For most traditional Christians, the basic chronology of Jesus’ last week is fairly clear: he entered Jerusalem on Palm Sunday; taught and prophesied for two or more days; held the Last Supper and was arrested on Thursday evening; died on Good Friday; and rose from the dead the morning of Easter Sunday. To make a devotional study of the Savior’s Final Week simpler, in past years posts and in last year’s Ensign article, I have avoided detailed chronological discussions. Here, however, I want to provide interested parties with more background to the issues involved in this study, after which I will endorse a basically traditional chronology for devotional purposes.
The only securely established day is the day of the resurrection, which is explicitly identified as “the first day of the week” (Mark 16:2; parallels Matt 28:1 and Luke 24:1; John 20:1). The gospel of Mark, widely assumed to be the earliest of the written gospel accounts, provides relative time markers, which, calculating back from the resurrection on the first day of the week, place Jesus’ triumphal entry on the previous Sunday.
- Sunday: “And when they came nigh unto Jerusalem” (11:1)
- Monday: “And on the morrow, when they were come back from Bethany” (11:12)
- Tuesday: “And in the morning, as they passed by, they saw the fig tree” (11:20)
- Wednesday: “After two days was the feast of the Passover” (14:1)
- Thursday: “And the first day of unleavened bread, when they killed the Passover” (14:12)
- Friday: “And straightway in the morning” (15:1)
- Saturday the “Sabbath’” (15:42; 16:1; more below)
- Sunday: “and very early in the morning the first day of the week” (16:2)
In reality establishing a secure chronology is a little more complex. Other day markers beyond resurrection on Sunday morning, such as Passover and the Sabbath, are not as clear as they might at first appear. As will be discussed later in some detail on Thursday, while the Synoptics make the Last Supper a Passover meal, traditionally placed on Thursday, John suggests that Passover began the evening after Jesus was crucified. Likewise, Mark’s references to the Passover are sometimes obscure. Should the “two days before the Passover” (14:1) be counted inclusively or exclusively? The day that the Passover lamb was killed (14:12) was in fact before the Passover, which was also the first day of the feast of unleavened bread.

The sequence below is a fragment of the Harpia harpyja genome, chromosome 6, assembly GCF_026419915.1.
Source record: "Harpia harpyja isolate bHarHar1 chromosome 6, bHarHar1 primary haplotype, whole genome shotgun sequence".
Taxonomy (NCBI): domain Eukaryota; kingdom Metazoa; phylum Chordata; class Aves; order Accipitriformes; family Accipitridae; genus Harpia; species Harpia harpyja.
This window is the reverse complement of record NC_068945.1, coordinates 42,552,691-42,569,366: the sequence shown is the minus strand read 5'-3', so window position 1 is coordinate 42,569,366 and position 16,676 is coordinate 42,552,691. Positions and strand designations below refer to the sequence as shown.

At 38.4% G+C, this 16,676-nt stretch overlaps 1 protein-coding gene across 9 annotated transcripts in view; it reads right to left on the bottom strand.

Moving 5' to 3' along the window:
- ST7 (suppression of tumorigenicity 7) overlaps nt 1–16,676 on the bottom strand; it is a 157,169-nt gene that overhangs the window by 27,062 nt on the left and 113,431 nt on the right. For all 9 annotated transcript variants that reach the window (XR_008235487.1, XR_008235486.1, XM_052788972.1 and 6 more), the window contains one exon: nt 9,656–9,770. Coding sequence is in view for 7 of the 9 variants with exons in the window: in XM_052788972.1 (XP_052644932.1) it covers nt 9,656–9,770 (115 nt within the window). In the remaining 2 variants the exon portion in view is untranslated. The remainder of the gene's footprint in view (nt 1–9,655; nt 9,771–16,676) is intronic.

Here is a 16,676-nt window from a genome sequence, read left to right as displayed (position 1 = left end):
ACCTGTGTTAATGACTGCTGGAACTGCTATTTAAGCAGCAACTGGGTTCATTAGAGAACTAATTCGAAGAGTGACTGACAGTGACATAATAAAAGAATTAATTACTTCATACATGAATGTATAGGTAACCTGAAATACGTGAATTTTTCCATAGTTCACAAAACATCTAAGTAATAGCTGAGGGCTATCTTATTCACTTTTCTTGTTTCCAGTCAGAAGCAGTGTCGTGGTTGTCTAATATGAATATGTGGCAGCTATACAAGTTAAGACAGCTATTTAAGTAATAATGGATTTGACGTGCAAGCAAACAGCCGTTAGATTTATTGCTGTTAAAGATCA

Also, while it is true that Luke 23:53 says that “the Sabbath drew on” at sunset after Jesus was buried, John and Mark present potentially conflicting data. John 19:31 refers to the Sabbath as a high day, connecting it with the “preparation day” of the Passover (see also 19:42), suggesting that perhaps it was a festal sabbath and not necessarily the weekly Sabbath (contra the explanatory LDS KJV note for 19:31c, it is just as likely that the “high day” was the Passover and not the day after the Passover meal). Mark 15:42 also speaks of a preparation day in connection with Jesus’ death, which was “the day before the Sabbath.” The Greek here is unclear on whether the day before the Sabbath was the day on which Jesus had just died or whether it was the day which, in accordance with Jewish tradition, had just begun with sunset.
This ambiguity has led some to propose that Jesus actually died on a Thursday, sundown Thursday to sundown Friday being a festal Sabbath, the first day of Passover, and sundown Friday to sundown Saturday being the weekly Sabbath. This proposal is attractive to some, particularly to a few in evangelical circles, because it preserves more completely Jesus’ prophecy of being in the tomb for three days and three nights (Matt 12:40) better than the standard explanation that Jesus’ body was in the tomb for parts of three different days. While this chronology may be attractive to some Latter-day Saints because of its apparent correlation with the Book of Mormon’s account of three days of darkness (Helaman 14:20, 27 and 3 Nephi 8:19–23), early Christian tradition nevertheless placed Jesus’ death on Friday from a very early time.